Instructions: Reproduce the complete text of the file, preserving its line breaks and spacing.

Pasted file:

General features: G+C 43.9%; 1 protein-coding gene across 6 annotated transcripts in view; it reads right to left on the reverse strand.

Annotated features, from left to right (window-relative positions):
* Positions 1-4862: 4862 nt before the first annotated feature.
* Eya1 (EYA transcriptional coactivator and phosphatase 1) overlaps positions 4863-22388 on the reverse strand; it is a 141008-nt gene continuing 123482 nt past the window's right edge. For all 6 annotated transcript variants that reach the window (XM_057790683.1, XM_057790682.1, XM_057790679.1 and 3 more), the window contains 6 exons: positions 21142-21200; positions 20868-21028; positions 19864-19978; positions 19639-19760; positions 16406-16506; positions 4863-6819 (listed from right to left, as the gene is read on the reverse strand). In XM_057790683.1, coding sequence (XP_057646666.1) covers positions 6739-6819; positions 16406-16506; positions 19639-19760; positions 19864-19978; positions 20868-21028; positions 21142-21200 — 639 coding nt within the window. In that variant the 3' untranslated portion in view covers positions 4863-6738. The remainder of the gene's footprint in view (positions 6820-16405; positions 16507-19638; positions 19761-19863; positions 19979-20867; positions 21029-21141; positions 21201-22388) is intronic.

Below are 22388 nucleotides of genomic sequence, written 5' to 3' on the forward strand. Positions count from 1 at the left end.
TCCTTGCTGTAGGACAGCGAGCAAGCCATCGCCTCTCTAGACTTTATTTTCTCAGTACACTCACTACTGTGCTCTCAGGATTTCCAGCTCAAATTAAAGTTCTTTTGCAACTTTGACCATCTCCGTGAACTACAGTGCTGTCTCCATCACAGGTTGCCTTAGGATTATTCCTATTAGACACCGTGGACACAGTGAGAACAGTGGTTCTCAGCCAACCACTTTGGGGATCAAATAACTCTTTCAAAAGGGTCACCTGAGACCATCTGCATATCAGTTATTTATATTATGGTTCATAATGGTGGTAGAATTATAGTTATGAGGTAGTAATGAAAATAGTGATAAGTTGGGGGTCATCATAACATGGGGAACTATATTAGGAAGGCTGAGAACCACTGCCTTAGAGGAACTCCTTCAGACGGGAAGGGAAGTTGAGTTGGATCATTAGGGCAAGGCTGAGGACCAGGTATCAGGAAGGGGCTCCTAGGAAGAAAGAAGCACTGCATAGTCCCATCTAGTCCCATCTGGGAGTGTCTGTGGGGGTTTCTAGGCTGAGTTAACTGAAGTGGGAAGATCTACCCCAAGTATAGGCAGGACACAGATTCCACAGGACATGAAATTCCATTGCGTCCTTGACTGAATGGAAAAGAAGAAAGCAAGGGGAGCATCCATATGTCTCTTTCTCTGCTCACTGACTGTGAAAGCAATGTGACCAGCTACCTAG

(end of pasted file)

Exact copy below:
General features: G+C 43.9%; 1 protein-coding gene across 6 annotated transcripts in view; it reads right to left on the reverse strand.

Annotated features, from left to right (window-relative positions):
* Positions 1-4862: 4862 nt before the first annotated feature.
* Eya1 (EYA transcriptional coactivator and phosphatase 1) overlaps positions 4863-22388 on the reverse strand; it is a 141008-nt gene continuing 123482 nt past the window's right edge. For all 6 annotated transcript variants that reach the window (XM_057790683.1, XM_057790682.1, XM_057790679.1 and 3 more), the window contains 6 exons: positions 21142-21200; positions 20868-21028; positions 19864-19978; positions 19639-19760; positions 16406-16506; positions 4863-6819 (listed from right to left, as the gene is read on the reverse strand). In XM_057790683.1, coding sequence (XP_057646666.1) covers positions 6739-6819; positions 16406-16506; positions 19639-19760; positions 19864-19978; positions 20868-21028; positions 21142-21200 — 639 coding nt within the window. In that variant the 3' untranslated portion in view covers positions 4863-6738. The remainder of the gene's footprint in view (positions 6820-16405; positions 16507-19638; positions 19761-19863; positions 19979-20867; positions 21029-21141; positions 21201-22388) is intronic.

Below are 22388 nucleotides of genomic sequence, written 5' to 3' on the forward strand. Positions count from 1 at the left end.
TCCTTGCTGTAGGACAGCGAGCAAGCCATCGCCTCTCTAGACTTTATTTTCTCAGTACACTCACTACTGTGCTCTCAGGATTTCCAGCTCAAATTAAAGTTCTTTTGCAACTTTGACCATCTCCGTGAACTACAGTGCTGTCTCCATCACAGGTTGCCTTAGGATTATTCCTATTAGACACCGTGGACACAGTGAGAACAGTGGTTCTCAGCCAACCACTTTGGGGATCAAATAACTCTTTCAAAAGGGTCACCTGAGACCATCTGCATATCAGTTATTTATATTATGGTTCATAATGGTGGTAGAATTATAGTTATGAGGTAGTAATGAAAATAGTGATAAGTTGGGGGTCATCATAACATGGGGAACTATATTAGGAAGGCTGAGAACCACTGCCTTAGAGGAACTCCTTCAGACGGGAAGGGAAGTTGAGTTGGATCATTAGGGCAAGGCTGAGGACCAGGTATCAGGAAGGGGCTCCTAGGAAGAAAGAAGCACTGCATAGTCCCATCTAGTCCCATCTGGGAGTGTCTGTGGGGGTTTCTAGGCTGAGTTAACTGAAGTGGGAAGATCTACCCCAAGTATAGGCAGGACACAGATTCCACAGGACATGAAATTCCATTGCGTCCTTGACTGAATGGAAAAGAAGAAAGCAAGGGGAGCATCCATATGTCTCTTTCTCTGCTCACTGACTGTGAAAGCAATGTGACCAGCTACCTAG